Street Humanities brings successes to council
Street Humanities gives people who’ve had few breaks in their lives a chance to take college courses, expanding the limits of the world they are used to.
Diane Nakamura, executive director of the Association Advocating for Woman and Children (AWAC), and Wayne Hughes, executive director of the Northern John Howard Society, updated council on the successes of Street Humanities during Monday’s meeting.
The impact the program has on some people was underscored by Vern Haley, an alumnus of the Baldy Hughes Therapeutic Community program, who Nakamura said was a star pupil.
“It was the first time in my life, at 46 years old, I was walking into a college,” Haley said.
A man who spent 17 years in jail and battled drug addiction, Haley said if a security guard had seen him in his past life entering a college, he’d have been asked to leave. In the Street Humanities program, Haley looked into a microscope for the first time and saw DNA.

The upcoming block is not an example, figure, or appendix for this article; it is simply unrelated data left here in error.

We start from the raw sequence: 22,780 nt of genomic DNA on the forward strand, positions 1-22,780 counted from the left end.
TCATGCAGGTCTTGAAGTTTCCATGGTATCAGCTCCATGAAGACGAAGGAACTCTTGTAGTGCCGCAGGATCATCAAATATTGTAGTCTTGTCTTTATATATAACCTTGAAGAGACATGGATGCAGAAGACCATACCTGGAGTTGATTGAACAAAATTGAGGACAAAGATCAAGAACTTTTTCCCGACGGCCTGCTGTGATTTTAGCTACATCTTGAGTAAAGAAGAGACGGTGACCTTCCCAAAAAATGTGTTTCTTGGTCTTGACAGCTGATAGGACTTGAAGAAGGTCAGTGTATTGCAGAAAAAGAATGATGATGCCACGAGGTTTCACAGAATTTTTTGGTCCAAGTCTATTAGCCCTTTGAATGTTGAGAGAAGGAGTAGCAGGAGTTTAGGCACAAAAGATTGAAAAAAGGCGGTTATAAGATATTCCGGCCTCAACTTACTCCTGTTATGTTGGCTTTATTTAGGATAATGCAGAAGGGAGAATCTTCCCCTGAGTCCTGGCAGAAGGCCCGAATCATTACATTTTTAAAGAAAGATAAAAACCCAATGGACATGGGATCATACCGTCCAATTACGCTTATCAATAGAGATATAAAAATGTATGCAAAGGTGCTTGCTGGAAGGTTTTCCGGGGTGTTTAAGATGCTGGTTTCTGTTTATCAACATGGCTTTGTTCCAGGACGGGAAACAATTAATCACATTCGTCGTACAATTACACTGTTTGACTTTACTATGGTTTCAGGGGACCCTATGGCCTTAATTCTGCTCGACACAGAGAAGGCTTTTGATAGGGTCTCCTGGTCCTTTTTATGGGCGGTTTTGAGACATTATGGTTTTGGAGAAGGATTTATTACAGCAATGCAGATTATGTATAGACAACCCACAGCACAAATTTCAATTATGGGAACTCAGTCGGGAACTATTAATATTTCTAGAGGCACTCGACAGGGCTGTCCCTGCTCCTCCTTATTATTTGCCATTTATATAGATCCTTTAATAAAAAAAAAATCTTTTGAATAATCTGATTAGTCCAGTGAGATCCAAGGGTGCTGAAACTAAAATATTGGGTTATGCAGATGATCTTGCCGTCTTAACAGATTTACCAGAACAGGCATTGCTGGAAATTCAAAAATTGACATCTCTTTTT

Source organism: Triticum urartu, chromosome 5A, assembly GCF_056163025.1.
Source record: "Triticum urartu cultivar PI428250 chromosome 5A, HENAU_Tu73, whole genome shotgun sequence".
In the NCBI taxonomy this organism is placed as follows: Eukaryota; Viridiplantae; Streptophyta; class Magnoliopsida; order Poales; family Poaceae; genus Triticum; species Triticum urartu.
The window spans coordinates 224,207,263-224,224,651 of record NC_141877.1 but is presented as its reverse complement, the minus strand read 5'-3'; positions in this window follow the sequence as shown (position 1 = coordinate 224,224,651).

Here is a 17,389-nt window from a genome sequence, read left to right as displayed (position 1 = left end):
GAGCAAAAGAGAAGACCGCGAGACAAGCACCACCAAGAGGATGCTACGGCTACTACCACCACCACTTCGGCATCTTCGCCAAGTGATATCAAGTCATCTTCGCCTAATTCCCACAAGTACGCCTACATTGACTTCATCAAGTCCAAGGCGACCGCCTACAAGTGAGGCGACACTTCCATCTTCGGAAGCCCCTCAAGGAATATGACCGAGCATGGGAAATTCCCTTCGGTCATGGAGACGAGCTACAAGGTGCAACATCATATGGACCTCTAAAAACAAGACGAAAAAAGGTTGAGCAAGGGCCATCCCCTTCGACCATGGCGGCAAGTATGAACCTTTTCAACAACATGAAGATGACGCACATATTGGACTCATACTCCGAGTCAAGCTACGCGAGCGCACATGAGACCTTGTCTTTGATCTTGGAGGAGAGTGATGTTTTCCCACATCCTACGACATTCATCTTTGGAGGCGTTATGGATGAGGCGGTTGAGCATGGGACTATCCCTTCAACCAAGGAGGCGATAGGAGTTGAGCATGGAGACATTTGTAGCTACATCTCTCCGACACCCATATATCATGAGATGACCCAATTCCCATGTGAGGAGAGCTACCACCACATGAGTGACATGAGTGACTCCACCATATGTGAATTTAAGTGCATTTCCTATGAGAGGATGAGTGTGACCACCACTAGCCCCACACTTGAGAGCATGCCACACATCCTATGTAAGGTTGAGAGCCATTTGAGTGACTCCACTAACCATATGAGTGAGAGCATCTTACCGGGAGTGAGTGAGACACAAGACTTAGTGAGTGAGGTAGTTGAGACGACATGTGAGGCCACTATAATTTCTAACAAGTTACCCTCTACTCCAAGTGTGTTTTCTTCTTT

“I’m amazed at the changes that’ve been coming since I cleaned up my life,” Haley, who’s upgrading to get his Dogwood and who will then pursue a chosen career, said.
With the aid of a PowerPoint presentation, Nakamura explained Street Humanities targets at-risk and vulnerable adults, providing a two-semester non-credit liberal arts program at CNC. It began in the city as a pilot project in 2005, based on a concept used in New York City.
The presentation points out the program comes from the growing interest of at-risk and vulnerable adults in Prince George who have demonstrated motivation to make their lives better.
Teaching volunteers are provided through the college, UNBC and the community. The NJHS and AWAC each provide a coordinator.
The presentation goes on to say some graduates continue pursuing an education and complete credited programs.
“Meaningful engagement and exposure to education, arts and culture are key ingredients to crime reduction and re-integrating at-risk and vulnerable people back into mainstream society.”
“Thanks for sharing your experience, strength and hope. It’s critically important to others to see what you’ve done with your life,” Coun. Brian Skakun said, expressing his gratitude to Haley, as did many councillors.
Coun. Frank Everitt expressed his gratitude to the presenters for their dedication to the program.
“You put in place the building blocks for our city to make it an even better lace to live,” he said.
Street Humanities is funded in part through a social grant from the City of Prince George.
Social grants for 2013 were part of Monday’s agenda, and approved later in the evening.